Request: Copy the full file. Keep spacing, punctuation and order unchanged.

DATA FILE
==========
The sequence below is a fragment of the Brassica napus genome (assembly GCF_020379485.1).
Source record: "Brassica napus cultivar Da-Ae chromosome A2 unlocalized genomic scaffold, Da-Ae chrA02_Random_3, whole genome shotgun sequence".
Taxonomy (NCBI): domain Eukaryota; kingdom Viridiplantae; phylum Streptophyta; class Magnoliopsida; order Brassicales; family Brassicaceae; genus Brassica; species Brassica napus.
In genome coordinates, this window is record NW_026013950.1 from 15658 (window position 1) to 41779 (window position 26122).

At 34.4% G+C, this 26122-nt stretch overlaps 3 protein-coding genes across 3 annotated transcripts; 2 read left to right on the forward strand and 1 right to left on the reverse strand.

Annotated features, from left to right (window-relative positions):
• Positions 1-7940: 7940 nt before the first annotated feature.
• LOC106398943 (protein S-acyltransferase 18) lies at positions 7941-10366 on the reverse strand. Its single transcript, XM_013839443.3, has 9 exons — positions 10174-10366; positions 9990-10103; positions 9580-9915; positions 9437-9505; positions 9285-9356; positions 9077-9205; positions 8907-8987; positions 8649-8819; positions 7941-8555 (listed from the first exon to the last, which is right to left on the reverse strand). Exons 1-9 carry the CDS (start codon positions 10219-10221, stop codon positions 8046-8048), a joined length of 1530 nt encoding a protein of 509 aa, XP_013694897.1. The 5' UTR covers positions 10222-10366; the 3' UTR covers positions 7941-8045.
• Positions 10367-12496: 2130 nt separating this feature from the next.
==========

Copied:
The sequence below is a fragment of the Brassica napus genome (assembly GCF_020379485.1).
Source record: "Brassica napus cultivar Da-Ae chromosome A2 unlocalized genomic scaffold, Da-Ae chrA02_Random_3, whole genome shotgun sequence".
Taxonomy (NCBI): domain Eukaryota; kingdom Viridiplantae; phylum Streptophyta; class Magnoliopsida; order Brassicales; family Brassicaceae; genus Brassica; species Brassica napus.
In genome coordinates, this window is record NW_026013950.1 from 15658 (window position 1) to 41779 (window position 26122).

At 34.4% G+C, this 26122-nt stretch overlaps 3 protein-coding genes across 3 annotated transcripts; 2 read left to right on the forward strand and 1 right to left on the reverse strand.

Annotated features, from left to right (window-relative positions):
• Positions 1-7940: 7940 nt before the first annotated feature.
• LOC106398943 (protein S-acyltransferase 18) lies at positions 7941-10366 on the reverse strand. Its single transcript, XM_013839443.3, has 9 exons — positions 10174-10366; positions 9990-10103; positions 9580-9915; positions 9437-9505; positions 9285-9356; positions 9077-9205; positions 8907-8987; positions 8649-8819; positions 7941-8555 (listed from the first exon to the last, which is right to left on the reverse strand). Exons 1-9 carry the CDS (start codon positions 10219-10221, stop codon positions 8046-8048), a joined length of 1530 nt encoding a protein of 509 aa, XP_013694897.1. The 5' UTR covers positions 10222-10366; the 3' UTR covers positions 7941-8045.
• Positions 10367-12496: 2130 nt separating this feature from the next.